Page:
Tuesday, February 23, 2016


An old tank rusts among mango trees near Siem Reap
It's sad but true, that a 500 lb bomb is not an uncommon sight in Southeast Asia. During my travels here, I've seen them used as door stops, and as decorations. They've even been disarmed, hollowed out, and reformed to use as bells for Buddhist temples. The heavy bomb before me standing on it’s end, has a long pole sticking straight up out the nose where the detonator used to be. Atop the pole, is a Cambodian flag. This old American bomb, has become a flagpole base.

Your country have war?” one of the staff asks me as I look.

Yeah,” I answer. “We have war.” 

Although my country now fights a war in Afghanistan, (where I worked as an aid worker) it occurs to me that our war is not fought at home, like happened here. The Afghanistan war is fought in a faraway land, while most at home in America go about their normal lives. But here in Cambodia, war engulfed the entire nation. Every family suffered terrible losses, and Cambodia would never be the same. The tools used to destroy Cambodia and its people surround me here, in the Military Museum near Siem Reap.

Old Chinese and Soviet armor, stripped of parts
Unlike the usual stuffy indoor museums, this is outdoors. Here in between the grass and leafy green trees, are brownish, rusting steel hulks of old military armored vehicles. These are from the cold war era, built in China or the former Soviet Union. There are numerous tanks and armored personnel carriers. Many are stripped of their parts. Without its wheels, one armored carrier looks more like an odd metal boat, rather than a threatening land vehicle.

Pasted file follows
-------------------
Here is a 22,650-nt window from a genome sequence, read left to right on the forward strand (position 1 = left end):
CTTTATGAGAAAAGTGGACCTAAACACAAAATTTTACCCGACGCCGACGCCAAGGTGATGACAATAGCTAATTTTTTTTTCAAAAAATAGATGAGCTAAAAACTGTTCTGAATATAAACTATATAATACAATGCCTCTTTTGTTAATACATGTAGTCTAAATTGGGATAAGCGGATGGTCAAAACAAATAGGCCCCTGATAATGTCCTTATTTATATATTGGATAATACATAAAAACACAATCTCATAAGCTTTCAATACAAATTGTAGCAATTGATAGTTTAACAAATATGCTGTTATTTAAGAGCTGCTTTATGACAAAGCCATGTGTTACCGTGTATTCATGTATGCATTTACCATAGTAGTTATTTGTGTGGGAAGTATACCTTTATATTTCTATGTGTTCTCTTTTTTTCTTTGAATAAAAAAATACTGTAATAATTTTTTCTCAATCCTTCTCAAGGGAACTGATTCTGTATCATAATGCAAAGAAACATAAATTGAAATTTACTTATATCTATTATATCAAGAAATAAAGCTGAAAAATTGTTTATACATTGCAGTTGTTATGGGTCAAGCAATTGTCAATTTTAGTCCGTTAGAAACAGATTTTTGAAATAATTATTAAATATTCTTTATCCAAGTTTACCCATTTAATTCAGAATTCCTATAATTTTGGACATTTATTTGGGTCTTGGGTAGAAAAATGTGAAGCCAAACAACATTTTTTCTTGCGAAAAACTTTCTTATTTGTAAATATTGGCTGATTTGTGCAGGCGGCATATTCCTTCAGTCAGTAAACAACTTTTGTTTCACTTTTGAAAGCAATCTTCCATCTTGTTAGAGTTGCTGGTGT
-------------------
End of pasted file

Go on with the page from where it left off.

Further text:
Some of these heavy beasts had long histories. One Soviet made T-54 tank here was built in 1954. It was later given to North Vietnam; used during the war against the US and South Vietnamese armies. After that war, it was used by the Vietnamese Army when they invaded Cambodia. Next, it was given to the new Cambodian Army. Finally, it was damaged beyond repair by a Khmer Rouge landmine in 1994. Soviet built vehicles had a reputation for mechanical breakdowns, and somehow, this one remained in use for 40 years. That may be some kind of record for a Soviet built tank.

Some tanks here were used by several different armies
I climb onto another old armored carrier parked under a tree. It’s been thoroughly stripped, with the turret and all the hatches removed. I stick my head within for a look, and find many mango laden tree branches reaching inside. The fruit hang down through open steel hatches. So this place isn’t just a military museum, it’s also a mango orchard. 

As far as high tech weapons go, there's little here. There's only an old MiG jet, and a Russian built Mi-8 helicopter outside in the parking lot. But the fact is, most of the fighting in Cambodia took place on the ground, not in the air. It was just too expensive to use jets and helicopters in this dirt poor country.  

Unlike war museums that I've seen in Laos and Vietnam, this museum has no propaganda. It's simply lots of weapons, with simple, hand written captions. A notable example, is the caption for the only unarmored vehicle on display: a wooden wagon. The caption reads:

Old disarmed weapons from Cambodia's wars
Cow Cart used to transporte the
Ammunition Weapons by Khmer Rouge
Since 1970 ~ 1998”

Well, if your tanks or trucks ran out of gasoline, I suppose it’s better to have a cow cart than nothing.